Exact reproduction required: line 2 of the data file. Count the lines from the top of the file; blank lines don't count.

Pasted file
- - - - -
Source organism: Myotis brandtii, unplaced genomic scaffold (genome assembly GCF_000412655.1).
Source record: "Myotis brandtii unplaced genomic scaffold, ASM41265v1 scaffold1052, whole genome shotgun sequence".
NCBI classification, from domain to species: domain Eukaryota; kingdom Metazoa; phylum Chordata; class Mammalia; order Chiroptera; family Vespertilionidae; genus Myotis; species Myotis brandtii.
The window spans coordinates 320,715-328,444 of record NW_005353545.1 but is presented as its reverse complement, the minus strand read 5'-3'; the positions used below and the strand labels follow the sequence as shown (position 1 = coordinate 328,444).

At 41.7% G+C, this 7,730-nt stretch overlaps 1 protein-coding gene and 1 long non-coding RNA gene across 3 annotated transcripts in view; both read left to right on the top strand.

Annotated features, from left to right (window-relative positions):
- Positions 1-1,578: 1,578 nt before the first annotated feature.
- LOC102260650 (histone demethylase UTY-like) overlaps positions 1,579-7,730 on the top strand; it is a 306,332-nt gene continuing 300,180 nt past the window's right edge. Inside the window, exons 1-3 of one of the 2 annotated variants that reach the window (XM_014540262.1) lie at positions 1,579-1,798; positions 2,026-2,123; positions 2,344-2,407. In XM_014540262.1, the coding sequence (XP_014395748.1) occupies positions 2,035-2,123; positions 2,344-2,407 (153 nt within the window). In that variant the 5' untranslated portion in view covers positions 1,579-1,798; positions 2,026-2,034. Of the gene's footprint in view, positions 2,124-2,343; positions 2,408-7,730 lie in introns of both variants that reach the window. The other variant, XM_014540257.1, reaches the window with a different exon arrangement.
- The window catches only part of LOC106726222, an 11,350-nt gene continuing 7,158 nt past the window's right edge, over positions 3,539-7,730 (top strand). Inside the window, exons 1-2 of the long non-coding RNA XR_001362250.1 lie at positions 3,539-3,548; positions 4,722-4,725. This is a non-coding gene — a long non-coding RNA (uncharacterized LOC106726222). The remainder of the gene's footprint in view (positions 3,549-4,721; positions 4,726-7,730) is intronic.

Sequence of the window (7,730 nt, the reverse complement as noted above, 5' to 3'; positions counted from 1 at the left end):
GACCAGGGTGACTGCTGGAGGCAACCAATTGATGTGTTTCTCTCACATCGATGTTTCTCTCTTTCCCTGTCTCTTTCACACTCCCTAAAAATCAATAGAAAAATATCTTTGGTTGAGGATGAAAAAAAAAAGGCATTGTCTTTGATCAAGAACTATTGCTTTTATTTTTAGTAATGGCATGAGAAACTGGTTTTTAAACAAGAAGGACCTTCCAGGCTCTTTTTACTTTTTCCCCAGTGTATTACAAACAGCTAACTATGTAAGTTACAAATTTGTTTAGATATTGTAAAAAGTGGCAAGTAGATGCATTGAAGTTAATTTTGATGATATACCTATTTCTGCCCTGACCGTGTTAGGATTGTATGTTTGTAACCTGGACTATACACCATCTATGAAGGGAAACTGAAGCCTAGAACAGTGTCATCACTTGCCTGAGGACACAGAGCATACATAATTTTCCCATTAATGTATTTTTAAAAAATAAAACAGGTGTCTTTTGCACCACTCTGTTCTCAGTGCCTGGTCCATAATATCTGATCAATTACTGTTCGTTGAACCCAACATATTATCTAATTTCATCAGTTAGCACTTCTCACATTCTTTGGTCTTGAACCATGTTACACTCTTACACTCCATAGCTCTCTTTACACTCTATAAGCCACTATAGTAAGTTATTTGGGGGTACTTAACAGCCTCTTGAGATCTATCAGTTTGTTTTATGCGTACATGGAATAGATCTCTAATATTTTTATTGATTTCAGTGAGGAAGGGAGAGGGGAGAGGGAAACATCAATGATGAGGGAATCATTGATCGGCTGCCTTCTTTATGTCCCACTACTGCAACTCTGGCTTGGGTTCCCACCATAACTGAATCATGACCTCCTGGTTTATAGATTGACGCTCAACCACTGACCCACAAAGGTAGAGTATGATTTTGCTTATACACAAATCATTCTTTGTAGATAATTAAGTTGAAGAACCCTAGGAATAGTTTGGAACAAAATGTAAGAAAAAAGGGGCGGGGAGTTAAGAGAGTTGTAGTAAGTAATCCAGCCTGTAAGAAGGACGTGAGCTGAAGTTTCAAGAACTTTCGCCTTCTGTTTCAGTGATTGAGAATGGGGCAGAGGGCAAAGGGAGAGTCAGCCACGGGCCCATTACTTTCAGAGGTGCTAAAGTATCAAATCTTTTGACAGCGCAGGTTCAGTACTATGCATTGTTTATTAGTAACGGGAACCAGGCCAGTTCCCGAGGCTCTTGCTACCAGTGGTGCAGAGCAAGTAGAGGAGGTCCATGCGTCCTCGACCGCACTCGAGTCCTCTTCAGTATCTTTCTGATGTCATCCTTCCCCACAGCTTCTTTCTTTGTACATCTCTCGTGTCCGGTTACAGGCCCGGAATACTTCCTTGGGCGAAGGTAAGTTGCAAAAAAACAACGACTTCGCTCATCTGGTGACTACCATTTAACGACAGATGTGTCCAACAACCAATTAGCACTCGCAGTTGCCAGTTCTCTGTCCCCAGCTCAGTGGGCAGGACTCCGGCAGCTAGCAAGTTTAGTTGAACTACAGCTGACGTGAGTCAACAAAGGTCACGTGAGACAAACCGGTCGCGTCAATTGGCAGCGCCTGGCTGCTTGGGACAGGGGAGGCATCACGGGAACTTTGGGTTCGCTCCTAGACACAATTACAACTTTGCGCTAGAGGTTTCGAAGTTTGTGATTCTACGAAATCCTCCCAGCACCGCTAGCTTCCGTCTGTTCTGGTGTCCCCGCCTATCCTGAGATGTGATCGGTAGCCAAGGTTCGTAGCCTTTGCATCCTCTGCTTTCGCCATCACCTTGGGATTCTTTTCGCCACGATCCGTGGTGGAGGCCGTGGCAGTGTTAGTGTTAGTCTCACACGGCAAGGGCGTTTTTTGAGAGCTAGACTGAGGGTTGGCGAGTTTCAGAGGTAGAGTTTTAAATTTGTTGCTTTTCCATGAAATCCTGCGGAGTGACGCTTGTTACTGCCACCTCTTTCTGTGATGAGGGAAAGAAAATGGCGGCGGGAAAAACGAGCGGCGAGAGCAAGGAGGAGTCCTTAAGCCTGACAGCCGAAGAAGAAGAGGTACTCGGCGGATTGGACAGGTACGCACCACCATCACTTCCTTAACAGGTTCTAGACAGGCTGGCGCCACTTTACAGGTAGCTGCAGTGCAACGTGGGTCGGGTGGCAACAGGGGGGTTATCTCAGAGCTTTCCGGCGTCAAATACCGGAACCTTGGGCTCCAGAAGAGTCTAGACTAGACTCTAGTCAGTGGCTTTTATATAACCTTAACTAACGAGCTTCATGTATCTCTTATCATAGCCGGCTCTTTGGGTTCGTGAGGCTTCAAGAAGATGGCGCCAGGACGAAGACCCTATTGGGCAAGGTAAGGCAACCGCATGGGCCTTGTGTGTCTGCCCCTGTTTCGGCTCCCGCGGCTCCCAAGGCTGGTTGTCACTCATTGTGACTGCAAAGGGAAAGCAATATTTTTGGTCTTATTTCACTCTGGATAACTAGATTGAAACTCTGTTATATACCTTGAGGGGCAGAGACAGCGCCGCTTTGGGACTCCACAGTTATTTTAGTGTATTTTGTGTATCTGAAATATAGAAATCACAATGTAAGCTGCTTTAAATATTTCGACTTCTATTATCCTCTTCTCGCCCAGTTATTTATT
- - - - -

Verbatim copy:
Source record: "Myotis brandtii unplaced genomic scaffold, ASM41265v1 scaffold1052, whole genome shotgun sequence".